Reflections on Richard Serra’s Works on Paper

At once heavy, inviting, bold, and unbalancing, Richard Serra’s “Works on Paper” at the John Berggruen Gallery have a similar effect to his well-known steel sculptures.  While his larger-than-life sculptures welcome viewers through their vast curvatures, strange passages, and interactive fields, his works on paper do something similar, though on a much smaller and subtler scale. - Read and see more from LA Contributor, Ellen Caldwell, after the jump!

Installation view of Paths and Edges #12 & 13. Courtesy of Ellen C. Caldwell.

Installation view of John Berggruen Gallery: view of Double Transversal (2 panel diptych), Level III, and Trajectory #1 & #2.

Between the Torus and the Sphere IV, 2006, 1 color etching, 30 1/2 x 39 1/2 inches, Proof/45. Courtesy of John Berggruen Gallery.

Bight #6, 2011, 1 color direct gravure, 27 x 22 inches, Proof/45. Courtesy of John Berggruen Gallery.

Entering the gallery space, the room at first feels empty and vast.  Glossy wooden floors and stark white walls encapsulate the large black and white etchings on paper that seem to hover and break the tan and white field.

Serra’s prints feature shapes we are used to seeing with his work: seemingly endless circular patterns, playful twisting lines, large imposing rectangles and squares with such slight variations, overhangs, disproportions, and curvatures that one only notices these warps as one steps closer in or farther back to rebalance and recalculate the mis-sizings.

Double Transversal (2 panel diptych), 2004, 1 color etching, 90 x 96 inches, 90 x 48 inches each, Proof/22. Courtesy of John Berggruen Gallery.

Installation view of Double Weight I, 2010, 1 color etching, 85 1/2 x 44 inches, 15/22. Courtesy of Ellen C. Caldwell.

Besides the shapes, Serra’s prints also mimic his sculptures in their heaviness, tone, and three-dimensionality.  Serra prints from copper plates whose surfaces have been “deeply bitten” and corroded, creating three-dimensional ink reliefs on paper with a texture that is itself monumental.  Stepping closer to the prints, I was continuously drawn in by the deep ridges, mountains, and gorges formed within the black, blacks of the ink.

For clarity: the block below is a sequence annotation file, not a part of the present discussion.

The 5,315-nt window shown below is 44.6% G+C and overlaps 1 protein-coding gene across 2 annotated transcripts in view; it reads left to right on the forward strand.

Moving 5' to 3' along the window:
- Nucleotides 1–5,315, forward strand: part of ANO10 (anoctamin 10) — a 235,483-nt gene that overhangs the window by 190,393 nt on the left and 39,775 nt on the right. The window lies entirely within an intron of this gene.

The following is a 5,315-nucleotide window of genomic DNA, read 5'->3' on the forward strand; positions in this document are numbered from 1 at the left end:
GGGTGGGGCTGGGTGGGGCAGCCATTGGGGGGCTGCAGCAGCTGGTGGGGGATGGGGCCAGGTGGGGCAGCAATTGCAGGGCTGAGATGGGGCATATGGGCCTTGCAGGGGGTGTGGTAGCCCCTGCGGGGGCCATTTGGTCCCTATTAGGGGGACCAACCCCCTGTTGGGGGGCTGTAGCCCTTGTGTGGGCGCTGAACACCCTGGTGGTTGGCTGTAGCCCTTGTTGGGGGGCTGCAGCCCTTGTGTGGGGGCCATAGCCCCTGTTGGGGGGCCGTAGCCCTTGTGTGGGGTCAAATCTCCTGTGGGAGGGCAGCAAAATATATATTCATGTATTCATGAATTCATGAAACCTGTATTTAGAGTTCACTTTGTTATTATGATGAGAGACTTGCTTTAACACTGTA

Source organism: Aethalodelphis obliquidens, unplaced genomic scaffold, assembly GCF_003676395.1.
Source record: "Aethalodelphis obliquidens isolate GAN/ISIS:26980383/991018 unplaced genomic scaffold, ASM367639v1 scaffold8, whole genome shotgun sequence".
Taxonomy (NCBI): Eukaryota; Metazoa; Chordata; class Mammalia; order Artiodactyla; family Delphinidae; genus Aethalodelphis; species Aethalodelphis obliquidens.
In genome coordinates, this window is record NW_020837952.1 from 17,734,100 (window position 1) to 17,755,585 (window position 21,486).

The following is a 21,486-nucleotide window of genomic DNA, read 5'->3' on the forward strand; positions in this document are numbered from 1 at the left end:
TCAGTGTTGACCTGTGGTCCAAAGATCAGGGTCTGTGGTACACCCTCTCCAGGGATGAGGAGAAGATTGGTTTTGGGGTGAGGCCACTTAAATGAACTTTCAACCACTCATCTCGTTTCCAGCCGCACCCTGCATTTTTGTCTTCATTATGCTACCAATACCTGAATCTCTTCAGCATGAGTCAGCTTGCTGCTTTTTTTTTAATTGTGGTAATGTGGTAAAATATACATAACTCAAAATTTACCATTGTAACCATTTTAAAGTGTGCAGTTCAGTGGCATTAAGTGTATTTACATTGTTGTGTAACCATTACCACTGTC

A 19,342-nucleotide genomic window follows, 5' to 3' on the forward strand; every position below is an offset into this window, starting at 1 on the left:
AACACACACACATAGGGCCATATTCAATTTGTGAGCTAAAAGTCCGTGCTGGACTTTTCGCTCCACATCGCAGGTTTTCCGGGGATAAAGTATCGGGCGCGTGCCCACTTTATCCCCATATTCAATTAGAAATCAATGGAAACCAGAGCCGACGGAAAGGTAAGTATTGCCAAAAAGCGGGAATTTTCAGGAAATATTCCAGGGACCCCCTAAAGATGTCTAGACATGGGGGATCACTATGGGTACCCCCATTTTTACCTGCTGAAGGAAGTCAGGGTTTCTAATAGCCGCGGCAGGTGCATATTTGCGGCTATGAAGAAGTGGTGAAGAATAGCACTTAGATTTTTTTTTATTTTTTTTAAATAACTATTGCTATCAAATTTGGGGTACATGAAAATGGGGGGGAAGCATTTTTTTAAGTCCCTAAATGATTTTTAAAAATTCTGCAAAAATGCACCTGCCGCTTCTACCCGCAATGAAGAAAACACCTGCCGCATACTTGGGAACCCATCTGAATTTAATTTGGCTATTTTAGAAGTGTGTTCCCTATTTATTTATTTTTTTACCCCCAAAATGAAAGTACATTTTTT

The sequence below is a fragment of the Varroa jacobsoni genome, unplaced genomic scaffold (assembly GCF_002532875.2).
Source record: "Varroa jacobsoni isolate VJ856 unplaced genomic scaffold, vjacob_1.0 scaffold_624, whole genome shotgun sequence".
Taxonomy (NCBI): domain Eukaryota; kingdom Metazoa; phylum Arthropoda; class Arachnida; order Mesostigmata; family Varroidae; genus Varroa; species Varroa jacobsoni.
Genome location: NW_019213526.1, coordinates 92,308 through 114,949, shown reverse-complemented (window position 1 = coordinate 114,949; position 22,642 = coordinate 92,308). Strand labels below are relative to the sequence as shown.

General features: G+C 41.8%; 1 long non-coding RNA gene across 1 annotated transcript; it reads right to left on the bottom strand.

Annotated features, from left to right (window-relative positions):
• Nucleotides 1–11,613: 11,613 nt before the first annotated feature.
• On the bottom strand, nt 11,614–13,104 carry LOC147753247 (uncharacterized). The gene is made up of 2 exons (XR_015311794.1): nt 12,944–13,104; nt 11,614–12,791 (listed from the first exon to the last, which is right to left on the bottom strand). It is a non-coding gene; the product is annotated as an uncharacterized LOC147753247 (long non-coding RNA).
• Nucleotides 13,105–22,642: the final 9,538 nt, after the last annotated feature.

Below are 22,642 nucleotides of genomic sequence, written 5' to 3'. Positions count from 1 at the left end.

Paths and Edges #11, 2007, 1 color etching, 23 1/2 x 29 1/2 inches, 30/60. Courtesy of John Berggruen Gallery.

DETAIL: Paths and Edges #11, 2007, 1 color etching, 23 1/2 x 29 1/2 inches, 30/60. Courtesy of Ellen C. Caldwell.

Another interesting play of lights, darks, and shadows occurs in the gallery space as well.  Because of the reflective nature of the floors, elongated and looming shadows form on the ground, mimicking the large and vast shapes of the prints, and creating another space viewers can walk through, penetrate, and become part of.

Gallery reflections: installation views. Courtesy of Ellen C. Caldwell.

Bottom line: are Serra’s works on paper as overwhelming or as encapsulating as the sculptural experience?  No. They are less tangible and grandiose in both size and material.  But the space created at the John Berggruen Gallery is more directly mentally engaging.  It encourages you to ponder the works and the space created by the light-plays and interactivity between angled walls, across floors, and throughout the space.  Aesthetically and experientially, this felt like a nod to the sculptural experience and intellectually, it kicked it up a level.  And it is not to be missed.

Gallery reflections: Promenade Notebook Drawing V, 2009, 1 color etching, 15 3/4 x 11 3/4 inches, 31/50 with reflection of Bight #6. Courtesy of Ellen C. Caldwell.


Richard Serra’s “Works on Paper” is showing at the John Berggruen Gallery, San Francisco, now through December 3rd.  The gallery hours are Monday-Friday, 9:30 – 5:30 and Saturday 10:30-5:00.  This show coincides with “Richard Serra Drawing: A Retrospective” at SFMOMA, running through January 16, 2012.

Ellen C. Caldwell is an LA-based art historian, editor, and writer.


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